An intrepid team of staff from Epsom and St Helier hospitals will be taking on the three peaks challenge – a colossal bid to climb the three highest peaks in England, Scotland and Wales – with the aim of raising money for the Critical Care Unit at St Helier Hospital.
Up to 30 hospital workers will be rising to the challenge of climbing Ben Nevis, Scafell Pike and Mount Snowdon in under 48 hours over the weekend of 19–21 August. Trained mountain leaders will also be accompanying the team, ensuring everyone has the best time possible, despite the huge distances to cover and regardless of what the Great British summer may have in store for them.
Physiotherapist Natalie Gardner, who has led on organising the fundraising event, explained: “Climbing three mountains in 48 hours will never be an easy thing to do, especially considering that they’re the highest peaks in Scotland, England and Wales. And as if that wasn’t enough, the only sleep we’ll have will be in the minibus between treks as we’re driven to our next destination – that’s why we’ve nicknamed the challenge ‘A Bit Peaky’!
“But the fact that it’s for an incredible cause will keep us going– we’re supporting the campaign by the St Helier League of Friends to buy a £50,000 piece of equipment for our Critical Care Unit, where our sickest patients are cared for. The target we have set ourselves is quite ambitious, but we’re determined to raise as much money as we can. We’re looking forward to the challenge and are grateful for any support people can give.”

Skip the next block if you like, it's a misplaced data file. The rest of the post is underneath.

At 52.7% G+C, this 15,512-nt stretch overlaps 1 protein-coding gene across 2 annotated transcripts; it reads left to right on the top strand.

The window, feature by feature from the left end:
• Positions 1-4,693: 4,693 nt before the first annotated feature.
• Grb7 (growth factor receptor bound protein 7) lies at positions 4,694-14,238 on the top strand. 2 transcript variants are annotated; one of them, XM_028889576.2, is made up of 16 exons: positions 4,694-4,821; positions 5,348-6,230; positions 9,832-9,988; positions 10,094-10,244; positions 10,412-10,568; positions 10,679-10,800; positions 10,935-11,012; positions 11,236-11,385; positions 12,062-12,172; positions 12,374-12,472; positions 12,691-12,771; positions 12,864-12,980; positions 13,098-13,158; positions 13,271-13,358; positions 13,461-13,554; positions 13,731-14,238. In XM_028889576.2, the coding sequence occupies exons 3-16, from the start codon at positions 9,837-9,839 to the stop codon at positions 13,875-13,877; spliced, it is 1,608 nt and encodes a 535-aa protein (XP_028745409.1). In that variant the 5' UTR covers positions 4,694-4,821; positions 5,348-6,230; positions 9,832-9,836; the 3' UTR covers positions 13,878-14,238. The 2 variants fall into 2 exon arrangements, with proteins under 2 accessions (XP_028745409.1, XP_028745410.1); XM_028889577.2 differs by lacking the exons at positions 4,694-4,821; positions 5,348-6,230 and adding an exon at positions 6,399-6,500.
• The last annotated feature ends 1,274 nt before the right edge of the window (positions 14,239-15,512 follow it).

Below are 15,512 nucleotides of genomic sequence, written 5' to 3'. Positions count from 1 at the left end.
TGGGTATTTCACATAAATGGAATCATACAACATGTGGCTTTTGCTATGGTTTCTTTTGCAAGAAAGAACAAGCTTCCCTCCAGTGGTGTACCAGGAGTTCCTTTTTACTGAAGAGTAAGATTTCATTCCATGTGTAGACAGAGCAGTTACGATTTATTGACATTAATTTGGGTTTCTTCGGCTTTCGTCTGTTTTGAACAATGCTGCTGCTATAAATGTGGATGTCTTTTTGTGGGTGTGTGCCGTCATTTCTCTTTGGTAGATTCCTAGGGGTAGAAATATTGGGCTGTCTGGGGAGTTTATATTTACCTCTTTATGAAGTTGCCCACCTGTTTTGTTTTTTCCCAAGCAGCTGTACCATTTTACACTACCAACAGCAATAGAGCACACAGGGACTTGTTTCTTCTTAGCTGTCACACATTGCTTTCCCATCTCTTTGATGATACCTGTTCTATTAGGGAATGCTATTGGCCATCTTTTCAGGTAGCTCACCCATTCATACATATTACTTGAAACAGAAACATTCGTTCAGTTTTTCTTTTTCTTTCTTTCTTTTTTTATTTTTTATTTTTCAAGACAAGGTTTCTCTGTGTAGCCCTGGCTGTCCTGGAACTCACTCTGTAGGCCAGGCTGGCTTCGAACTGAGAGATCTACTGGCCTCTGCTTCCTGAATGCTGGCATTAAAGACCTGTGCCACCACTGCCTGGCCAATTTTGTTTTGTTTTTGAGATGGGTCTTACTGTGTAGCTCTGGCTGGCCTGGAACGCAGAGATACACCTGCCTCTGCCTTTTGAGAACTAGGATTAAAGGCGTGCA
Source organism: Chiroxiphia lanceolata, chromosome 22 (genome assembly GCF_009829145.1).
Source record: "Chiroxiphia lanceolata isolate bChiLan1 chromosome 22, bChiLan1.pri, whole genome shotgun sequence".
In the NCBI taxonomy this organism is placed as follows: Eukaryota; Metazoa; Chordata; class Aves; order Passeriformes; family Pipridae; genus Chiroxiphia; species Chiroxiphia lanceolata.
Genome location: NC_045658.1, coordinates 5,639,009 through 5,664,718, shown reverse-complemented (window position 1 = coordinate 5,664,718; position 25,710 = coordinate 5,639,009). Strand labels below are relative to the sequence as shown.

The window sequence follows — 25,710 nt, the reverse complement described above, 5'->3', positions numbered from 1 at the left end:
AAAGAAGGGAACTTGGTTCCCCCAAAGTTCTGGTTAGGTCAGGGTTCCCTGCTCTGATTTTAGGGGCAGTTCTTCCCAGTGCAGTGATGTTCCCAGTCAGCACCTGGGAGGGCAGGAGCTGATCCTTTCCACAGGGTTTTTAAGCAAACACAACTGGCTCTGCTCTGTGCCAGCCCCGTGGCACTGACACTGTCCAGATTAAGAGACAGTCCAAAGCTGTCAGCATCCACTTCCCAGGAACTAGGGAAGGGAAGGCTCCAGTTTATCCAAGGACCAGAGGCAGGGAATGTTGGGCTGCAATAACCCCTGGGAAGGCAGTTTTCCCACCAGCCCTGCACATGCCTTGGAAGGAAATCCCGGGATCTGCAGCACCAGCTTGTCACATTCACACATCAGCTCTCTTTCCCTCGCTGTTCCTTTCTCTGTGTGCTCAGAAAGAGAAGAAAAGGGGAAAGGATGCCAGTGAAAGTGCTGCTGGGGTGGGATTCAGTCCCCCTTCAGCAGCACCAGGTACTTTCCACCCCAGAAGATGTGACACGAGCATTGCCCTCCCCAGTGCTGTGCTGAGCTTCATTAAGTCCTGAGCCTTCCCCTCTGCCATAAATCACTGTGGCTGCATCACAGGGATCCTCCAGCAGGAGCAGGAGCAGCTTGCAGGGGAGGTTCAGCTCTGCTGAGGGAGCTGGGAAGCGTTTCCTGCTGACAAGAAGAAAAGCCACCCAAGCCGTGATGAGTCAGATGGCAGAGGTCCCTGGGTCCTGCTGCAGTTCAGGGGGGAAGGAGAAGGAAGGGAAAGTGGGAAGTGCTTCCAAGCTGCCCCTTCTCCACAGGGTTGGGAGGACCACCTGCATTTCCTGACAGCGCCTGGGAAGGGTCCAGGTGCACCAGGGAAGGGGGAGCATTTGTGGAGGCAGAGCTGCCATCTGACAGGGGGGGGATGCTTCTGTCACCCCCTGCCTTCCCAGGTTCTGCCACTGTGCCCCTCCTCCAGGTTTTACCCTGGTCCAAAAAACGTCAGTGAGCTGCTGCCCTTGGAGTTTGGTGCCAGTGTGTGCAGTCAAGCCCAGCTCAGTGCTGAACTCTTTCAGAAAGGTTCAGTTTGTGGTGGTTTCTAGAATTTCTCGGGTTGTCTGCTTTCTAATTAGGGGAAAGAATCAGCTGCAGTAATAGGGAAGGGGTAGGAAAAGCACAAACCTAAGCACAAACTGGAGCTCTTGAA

Michelle Corin, Speech and Language Therapist and member of the A Bit Peaky challenge team, explained just why the piece of equipment is so vital to the acutely unwell: “Raising £50,000 will allow us to purchase a new state-of-the-art machine that will mean we can assess a patient’s swallowing in greater detail at their beside.
“Like breathing, swallowing is essential to life. As a speech and language therapist, I assess and treat people who have swallowing difficulties (known as ‘dysphagia’). Many people experience dysphagia after a serious event such as a stroke or critical illness, as part of a progressive disease such as Parkinson’s or motor neurone disease, or simply as part of getting older. Dysphagia affects a person’s ability to safely swallow drinks, food, medication and even their own saliva. Dysphagia can be life threatening and often has a devastating impact on quality of life but despite this, it remains a ‘hidden’ disability.”
The challenge team will be picked up by coach at 6pm on Friday 19 August, outside the front of St Helier Hospital, before driving up to Scotland to trek Ben Nevis. The coach will then take the team to the Lake District where they will hike to the top of Scafell Pike. Finally, they’ll head south to Wales to complete the last stage of the challenge – the walk up Mount Snowdon – before returning to St Helier on the evening of Sunday 21 August.
Chief Executive, Daniel Elkeles, said: “I’d like to say thank you to everyone involved in the three peaks challenge, whether as a participant or as someone who has made a donation. The money raised will help make a real difference to our patients and the critical care team.
“The colleagues who have signed up to tackle the three peaks have set themselves quite the challenge – especially with how quickly the weather can change in the mountains – but I am behind them all the way!”
You can find out more about their challenge and donate by visiting www.virginmoneygiving.com/team/abitpeaky.